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The Ultimate Guide to the Dark Web

The Dark Web: is it as ominous as it sounds? In this guide you'll discover how the Dark Web came into existance is used by cyber criminals.

What is the Dark Web?

The Dark Web is a hidden part of the Internet which is not indexed by traditional search engines like Google. This part of the Internet was created with the best of intentions, to allow for private communications to occur away from government snooping. Activists and dissidents could have a communication channel to get their messages out from countries who might want to keep them quiet. 

Of course, anonymity also encourages illegal activity in the form of buying, selling, and trading in illegal goods and services and so the term Dark Web was born. The only way to access the Dark Web is through specialized software called Tor which is free to download and use. 

What’s on the Dark Web? 

Marketplaces: One of the most famous sites on the Dark Web was called the Silk Road, a marketplace for all sorts of illegal activity. The most common things for sale were drugs while on other Dark Web marketplaces you could buy firearms, child pornography, controlled chemicals, fake IDs, hacking services and other illegal goods. 

While law enforcement continues to focus on shutting Dark Web marketplaces down, new ones pop up from time to time. It is a never-ending game of cat and mouse between law enforcement and cyber criminals. 

Stolen Data: Besides black markets, the Dark Web is a hub of trading in stolen data. Cyber criminals can connect with each other and share information with a small chance of being caught. It is sites like these that DynaRisk monitors for the presence of stolen data or mentions of companies that cyber criminals are targeting.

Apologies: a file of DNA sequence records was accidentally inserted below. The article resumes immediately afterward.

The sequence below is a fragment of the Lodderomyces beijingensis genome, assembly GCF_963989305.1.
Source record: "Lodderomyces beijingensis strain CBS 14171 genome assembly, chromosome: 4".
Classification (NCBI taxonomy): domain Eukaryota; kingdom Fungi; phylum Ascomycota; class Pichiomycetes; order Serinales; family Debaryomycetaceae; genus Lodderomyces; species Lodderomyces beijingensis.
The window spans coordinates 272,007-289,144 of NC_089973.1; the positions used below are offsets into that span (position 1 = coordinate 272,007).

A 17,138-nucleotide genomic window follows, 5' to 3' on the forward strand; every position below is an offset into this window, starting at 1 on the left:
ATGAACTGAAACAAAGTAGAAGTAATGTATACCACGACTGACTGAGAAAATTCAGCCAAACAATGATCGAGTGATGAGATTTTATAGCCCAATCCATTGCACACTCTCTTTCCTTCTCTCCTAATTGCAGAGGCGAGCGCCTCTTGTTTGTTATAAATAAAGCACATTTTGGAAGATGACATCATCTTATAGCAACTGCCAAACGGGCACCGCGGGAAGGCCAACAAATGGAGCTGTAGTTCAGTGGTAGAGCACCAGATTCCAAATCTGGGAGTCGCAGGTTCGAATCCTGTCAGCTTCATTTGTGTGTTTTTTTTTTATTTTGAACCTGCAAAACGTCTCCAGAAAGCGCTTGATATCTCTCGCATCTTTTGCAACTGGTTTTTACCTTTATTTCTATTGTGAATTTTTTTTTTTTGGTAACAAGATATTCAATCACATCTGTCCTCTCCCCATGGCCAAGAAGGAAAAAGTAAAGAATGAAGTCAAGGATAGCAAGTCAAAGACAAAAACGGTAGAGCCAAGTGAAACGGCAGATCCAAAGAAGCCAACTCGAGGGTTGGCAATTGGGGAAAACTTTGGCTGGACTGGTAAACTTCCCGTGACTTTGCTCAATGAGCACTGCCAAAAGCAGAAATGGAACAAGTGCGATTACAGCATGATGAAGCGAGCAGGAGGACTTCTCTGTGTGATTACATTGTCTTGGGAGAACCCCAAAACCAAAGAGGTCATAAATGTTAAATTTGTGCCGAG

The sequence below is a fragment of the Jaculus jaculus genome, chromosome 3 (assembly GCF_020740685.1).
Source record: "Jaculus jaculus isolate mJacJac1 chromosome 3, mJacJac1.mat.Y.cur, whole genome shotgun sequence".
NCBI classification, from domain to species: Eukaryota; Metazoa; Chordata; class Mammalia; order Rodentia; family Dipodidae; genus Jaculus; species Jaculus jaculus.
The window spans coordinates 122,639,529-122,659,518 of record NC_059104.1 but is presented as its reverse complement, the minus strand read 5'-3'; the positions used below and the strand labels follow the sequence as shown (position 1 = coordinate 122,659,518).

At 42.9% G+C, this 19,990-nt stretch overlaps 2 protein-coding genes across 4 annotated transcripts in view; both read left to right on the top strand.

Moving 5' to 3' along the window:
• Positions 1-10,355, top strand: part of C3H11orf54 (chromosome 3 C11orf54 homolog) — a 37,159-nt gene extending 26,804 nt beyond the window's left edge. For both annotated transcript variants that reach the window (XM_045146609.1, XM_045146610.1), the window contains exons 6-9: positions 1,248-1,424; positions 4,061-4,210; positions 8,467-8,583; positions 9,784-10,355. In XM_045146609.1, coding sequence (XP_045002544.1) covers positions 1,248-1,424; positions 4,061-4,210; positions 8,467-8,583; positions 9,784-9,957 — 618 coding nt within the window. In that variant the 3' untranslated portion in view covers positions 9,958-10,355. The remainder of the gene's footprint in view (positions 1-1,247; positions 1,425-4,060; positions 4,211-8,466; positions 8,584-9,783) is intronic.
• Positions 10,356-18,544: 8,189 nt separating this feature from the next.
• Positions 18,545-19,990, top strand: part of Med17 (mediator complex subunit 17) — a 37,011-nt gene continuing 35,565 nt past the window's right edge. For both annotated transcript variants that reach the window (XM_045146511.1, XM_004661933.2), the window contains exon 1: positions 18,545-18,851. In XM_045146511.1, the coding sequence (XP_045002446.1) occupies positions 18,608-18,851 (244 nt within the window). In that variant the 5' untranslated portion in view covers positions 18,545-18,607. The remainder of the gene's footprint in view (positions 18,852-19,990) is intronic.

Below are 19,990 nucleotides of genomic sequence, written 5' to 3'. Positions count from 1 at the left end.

To illustrate, the following is a screenshot of a website set up by the Maze ransomware group. Maze attacks companies with malware which both encrypts their systems, so employees can’t use them, and steals company data. 

This can grind the affected business to a halt, heavily disrupt sales and cause a data privacy breach that needs to be notified to regulators and customers. Maze then contacts the company and demands a ransom to unlock the systems and delete the stolen data before they publish it publicly. 

If the ransom isn’t paid, Maze posts the data they have stolen from the affected companies for others to download. In the above screenshot, Maze has ransomed a US company in Boston and is sharing the data they stole from the company in a file called “Depts” for others to download. 


Dark Web versus Surface Web and Deep Web

While the Dark Web gets a lot of media attention, the Surface Web and Deep Web is actually where most stolen data are traded. The Surface Web refers to the public internet that anyone can access, and the Deep Web refers to password protected or otherwise inaccessible places on the regular internet. 

The most common places cyber criminals will share stolen data amongst themselves are on web forums. While criminality occurs on these forums, not everyone who visits the site is a cyber crime suspect. There are areas of these forums which are accessible to anyone (Surface Web) but also members only areas which require higher access to gain entry to (Deep Web). 

The following image shows a post on a Deep Web forum where someone is advertising their services for stealing money from credit cards and bank accounts.